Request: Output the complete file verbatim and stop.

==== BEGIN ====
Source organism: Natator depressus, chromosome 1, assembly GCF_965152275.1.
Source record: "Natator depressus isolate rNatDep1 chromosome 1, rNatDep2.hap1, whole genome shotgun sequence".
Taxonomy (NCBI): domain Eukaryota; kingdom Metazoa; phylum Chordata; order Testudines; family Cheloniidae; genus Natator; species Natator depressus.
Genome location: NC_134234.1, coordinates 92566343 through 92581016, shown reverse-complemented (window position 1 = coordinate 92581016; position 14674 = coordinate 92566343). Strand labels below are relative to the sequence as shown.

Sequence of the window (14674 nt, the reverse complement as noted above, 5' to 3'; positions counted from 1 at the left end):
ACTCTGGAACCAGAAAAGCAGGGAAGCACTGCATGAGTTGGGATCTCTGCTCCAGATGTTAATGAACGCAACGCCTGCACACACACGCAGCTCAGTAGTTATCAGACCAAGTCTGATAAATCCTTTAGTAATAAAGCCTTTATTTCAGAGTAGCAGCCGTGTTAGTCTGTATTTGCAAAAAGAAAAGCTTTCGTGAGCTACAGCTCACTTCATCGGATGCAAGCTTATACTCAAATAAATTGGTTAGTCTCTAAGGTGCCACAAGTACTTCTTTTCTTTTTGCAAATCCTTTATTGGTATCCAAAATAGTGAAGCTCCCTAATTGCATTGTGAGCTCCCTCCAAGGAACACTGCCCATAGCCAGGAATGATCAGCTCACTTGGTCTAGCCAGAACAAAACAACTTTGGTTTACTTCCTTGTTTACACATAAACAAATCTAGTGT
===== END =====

Source organism: Natator depressus, chromosome 1, assembly GCF_965152275.1.
Source record: "Natator depressus isolate rNatDep1 chromosome 1, rNatDep2.hap1, whole genome shotgun sequence".
Taxonomy (NCBI): domain Eukaryota; kingdom Metazoa; phylum Chordata; order Testudines; family Cheloniidae; genus Natator; species Natator depressus.
Genome location: NC_134234.1, coordinates 92566343 through 92581016, shown reverse-complemented (window position 1 = coordinate 92581016; position 14674 = coordinate 92566343). Strand labels below are relative to the sequence as shown.

Sequence of the window (14674 nt, the reverse complement as noted above, 5' to 3'; positions counted from 1 at the left end):
ACTCTGGAACCAGAAAAGCAGGGAAGCACTGCATGAGTTGGGATCTCTGCTCCAGATGTTAATGAACGCAACGCCTGCACACACACGCAGCTCAGTAGTTATCAGACCAAGTCTGATAAATCCTTTAGTAATAAAGCCTTTATTTCAGAGTAGCAGCCGTGTTAGTCTGTATTTGCAAAAAGAAAAGCTTTCGTGAGCTACAGCTCACTTCATCGGATGCAAGCTTATACTCAAATAAATTGGTTAGTCTCTAAGGTGCCACAAGTACTTCTTTTCTTTTTGCAAATCCTTTATTGGTATCCAAAATAGTGAAGCTCCCTAATTGCATTGTGAGCTCCCTCCAAGGAACACTGCCCATAGCCAGGAATGATCAGCTCACTTGGTCTAGCCAGAACAAAACAACTTTGGTTTACTTCCTTGTTTACACATAAACAAATCTAGTGT